In Year 7 & 8 curriculum students first address key areas of PSHE which are vital in enabling them to settle into a new and sometimes disorientating environment with people they may not know. Following this, students consider their role in wider society by thinking about life in modern Britain and how they can make a change in the world. They will complete a piece of active Citizenship on a local issue of their choices during this time. After this students will consider their rights and responsibilities in finances and how to budget effectively. Next students will focus on key philosophical and ethical questions before considering major world religions and then focusing on Christian beliefs in preparation for AQA GCSE (9-1) Religious Studies option at KS4. This is followed by considering non-religious world views with a focus on Humanism before moving on to philosophical and religious ideas about the afterlife in Y8. To further prepare students to choose AQA GCSE 9-1 as an option subject students will then look at Judaism and then apply this knowledge of religion when looking at the Holocaust, before returning to Christianity to develop their knowledge and understanding. The year will be completed by looking at the Law and Media and the impact these have on individuals and society before finally reflecting on the ability to maintain a healthy lifestyle.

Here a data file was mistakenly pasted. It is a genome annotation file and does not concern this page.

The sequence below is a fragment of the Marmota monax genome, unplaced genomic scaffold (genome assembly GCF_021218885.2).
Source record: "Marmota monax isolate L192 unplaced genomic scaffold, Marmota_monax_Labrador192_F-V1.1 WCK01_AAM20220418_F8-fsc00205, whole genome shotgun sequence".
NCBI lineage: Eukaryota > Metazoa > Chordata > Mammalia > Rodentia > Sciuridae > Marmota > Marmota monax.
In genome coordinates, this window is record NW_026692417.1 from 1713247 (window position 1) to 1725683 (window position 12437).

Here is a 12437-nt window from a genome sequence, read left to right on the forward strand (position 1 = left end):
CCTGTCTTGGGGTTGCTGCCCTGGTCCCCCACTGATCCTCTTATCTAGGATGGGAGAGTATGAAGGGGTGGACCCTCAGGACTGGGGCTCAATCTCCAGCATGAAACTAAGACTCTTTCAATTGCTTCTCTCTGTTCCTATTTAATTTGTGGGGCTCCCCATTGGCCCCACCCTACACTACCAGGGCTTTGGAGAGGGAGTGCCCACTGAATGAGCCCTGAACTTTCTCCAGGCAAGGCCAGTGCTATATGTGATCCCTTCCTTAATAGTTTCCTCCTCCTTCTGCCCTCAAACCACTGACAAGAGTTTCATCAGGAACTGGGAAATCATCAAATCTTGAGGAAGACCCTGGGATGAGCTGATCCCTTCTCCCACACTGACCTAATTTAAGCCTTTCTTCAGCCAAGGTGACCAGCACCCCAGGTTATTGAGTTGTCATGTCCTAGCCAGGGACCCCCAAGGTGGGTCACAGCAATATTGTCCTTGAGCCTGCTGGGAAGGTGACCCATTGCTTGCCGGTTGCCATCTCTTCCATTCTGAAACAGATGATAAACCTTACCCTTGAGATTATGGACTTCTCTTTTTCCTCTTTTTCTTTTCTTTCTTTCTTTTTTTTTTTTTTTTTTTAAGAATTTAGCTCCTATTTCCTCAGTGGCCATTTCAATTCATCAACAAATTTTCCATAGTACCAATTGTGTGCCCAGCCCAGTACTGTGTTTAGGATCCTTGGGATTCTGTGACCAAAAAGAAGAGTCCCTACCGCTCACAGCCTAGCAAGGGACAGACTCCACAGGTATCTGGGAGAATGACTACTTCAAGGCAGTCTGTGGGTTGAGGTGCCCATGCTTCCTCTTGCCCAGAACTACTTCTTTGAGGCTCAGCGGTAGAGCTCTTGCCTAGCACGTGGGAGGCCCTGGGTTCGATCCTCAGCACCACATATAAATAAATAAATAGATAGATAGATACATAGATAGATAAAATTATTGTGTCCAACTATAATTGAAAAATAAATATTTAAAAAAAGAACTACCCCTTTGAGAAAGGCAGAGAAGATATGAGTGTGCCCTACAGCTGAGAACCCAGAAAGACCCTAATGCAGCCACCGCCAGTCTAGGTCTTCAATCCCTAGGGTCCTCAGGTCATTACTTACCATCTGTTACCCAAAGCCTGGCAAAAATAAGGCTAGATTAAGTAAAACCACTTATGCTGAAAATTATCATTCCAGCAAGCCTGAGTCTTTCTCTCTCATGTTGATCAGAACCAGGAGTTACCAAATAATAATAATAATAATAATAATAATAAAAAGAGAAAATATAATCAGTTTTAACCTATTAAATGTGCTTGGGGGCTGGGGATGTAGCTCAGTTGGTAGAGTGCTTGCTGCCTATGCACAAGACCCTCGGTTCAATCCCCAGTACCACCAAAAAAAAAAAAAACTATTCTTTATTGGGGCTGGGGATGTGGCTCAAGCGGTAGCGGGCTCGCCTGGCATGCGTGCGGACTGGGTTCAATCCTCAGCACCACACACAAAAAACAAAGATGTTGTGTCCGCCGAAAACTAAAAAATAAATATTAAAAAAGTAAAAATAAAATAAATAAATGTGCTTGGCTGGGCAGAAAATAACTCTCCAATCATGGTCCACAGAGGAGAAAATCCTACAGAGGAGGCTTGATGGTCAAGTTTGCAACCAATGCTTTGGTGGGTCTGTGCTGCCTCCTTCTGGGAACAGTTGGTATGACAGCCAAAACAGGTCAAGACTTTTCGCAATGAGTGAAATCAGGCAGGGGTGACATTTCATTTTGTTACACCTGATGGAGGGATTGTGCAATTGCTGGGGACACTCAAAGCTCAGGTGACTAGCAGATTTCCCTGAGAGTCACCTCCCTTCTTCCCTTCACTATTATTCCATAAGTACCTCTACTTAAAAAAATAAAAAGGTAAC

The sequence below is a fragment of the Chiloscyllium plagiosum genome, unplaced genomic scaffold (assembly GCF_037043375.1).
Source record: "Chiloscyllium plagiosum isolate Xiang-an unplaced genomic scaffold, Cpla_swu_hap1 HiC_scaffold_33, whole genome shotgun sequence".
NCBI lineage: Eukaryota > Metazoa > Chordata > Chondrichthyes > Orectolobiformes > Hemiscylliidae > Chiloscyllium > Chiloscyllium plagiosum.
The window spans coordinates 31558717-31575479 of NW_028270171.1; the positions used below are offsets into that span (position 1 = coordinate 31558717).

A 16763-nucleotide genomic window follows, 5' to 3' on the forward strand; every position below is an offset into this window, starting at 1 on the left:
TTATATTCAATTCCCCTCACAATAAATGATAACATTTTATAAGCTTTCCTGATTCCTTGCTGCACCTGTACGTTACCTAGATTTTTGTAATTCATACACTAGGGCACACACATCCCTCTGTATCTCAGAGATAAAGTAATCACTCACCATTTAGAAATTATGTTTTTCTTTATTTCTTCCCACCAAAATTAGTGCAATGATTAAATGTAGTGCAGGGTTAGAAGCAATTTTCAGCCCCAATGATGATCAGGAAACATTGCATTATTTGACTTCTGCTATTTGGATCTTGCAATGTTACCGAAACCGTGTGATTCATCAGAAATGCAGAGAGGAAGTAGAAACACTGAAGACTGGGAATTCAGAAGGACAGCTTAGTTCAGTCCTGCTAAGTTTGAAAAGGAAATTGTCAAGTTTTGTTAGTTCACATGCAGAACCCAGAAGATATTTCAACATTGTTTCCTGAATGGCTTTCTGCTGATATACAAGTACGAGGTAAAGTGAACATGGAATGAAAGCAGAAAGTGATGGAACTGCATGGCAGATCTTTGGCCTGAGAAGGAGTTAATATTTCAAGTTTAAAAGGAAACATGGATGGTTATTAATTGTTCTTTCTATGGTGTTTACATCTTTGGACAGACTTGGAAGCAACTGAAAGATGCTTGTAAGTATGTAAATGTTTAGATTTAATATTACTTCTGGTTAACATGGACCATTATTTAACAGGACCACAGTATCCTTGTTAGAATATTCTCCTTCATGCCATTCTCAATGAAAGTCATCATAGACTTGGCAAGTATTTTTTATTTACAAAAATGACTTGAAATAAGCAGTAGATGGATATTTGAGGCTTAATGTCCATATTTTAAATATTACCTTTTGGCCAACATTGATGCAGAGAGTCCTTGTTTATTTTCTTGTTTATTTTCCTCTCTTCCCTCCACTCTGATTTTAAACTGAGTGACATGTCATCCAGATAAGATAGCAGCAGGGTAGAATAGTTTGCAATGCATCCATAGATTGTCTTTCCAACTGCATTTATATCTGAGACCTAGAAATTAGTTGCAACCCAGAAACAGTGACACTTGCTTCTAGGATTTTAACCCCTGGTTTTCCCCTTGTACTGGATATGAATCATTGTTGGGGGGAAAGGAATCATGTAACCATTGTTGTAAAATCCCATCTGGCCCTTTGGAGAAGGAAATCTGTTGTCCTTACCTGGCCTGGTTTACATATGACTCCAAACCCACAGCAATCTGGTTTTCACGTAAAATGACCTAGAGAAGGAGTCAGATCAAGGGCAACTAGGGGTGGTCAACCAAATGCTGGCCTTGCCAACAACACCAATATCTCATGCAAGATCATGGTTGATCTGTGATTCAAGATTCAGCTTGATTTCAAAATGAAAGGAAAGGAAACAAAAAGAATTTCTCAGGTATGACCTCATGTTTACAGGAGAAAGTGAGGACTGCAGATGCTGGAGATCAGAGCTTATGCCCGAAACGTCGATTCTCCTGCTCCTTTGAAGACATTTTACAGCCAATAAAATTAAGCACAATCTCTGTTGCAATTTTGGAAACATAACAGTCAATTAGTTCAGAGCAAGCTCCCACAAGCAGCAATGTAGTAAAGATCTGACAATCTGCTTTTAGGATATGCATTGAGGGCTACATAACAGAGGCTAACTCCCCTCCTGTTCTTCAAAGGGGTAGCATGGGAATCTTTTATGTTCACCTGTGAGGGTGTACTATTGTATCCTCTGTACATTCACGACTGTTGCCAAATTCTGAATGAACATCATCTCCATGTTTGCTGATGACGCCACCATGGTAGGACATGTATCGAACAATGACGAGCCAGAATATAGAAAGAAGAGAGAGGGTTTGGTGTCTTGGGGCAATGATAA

Unit 1
Unit 2
Unit 3
Unit 4
Unit 5
Unit 6
Unit 7
Unit 8
Year 7 Getting started Life in Modern Britain Active citizenship Money Philosophy and Ethics Introduction to World Religions Christianity 1 Humanism
Year 8 Life After death Judaism Holocaust Christianity 2 Laws Media Healthy lifestyles

Years 9, 10 & 11

Students begin this year by continuing with PSHE from Y8 and consider aspects of mental health and how to deal with stress in preparation for a very challenging time in their life. They will consider drugs, alcohol and smoking and the dangers these pose before considering sex and relationship education. Students will compete the year by considering how democracy works in the UK and then crime and punishment, making connections between each. At the end of the year they will return to the study of Christianity as further preparation for the option of GCSE Religious Studies which can be taken as a one year option in Y11. Y10 begins by thinking about philosophical questions, the existence evil in the world and Sikhism. Students will then consider the issues raised by gangs, hate crime and knife crime, Human Rights and how to stay safe through topics such as FGM, forced marriage, trafficking and wealth and poverty. They will finish the year thinking about their career choices, CV writing and interview skills to prepare them for life after their time at Outwood Academy Portland.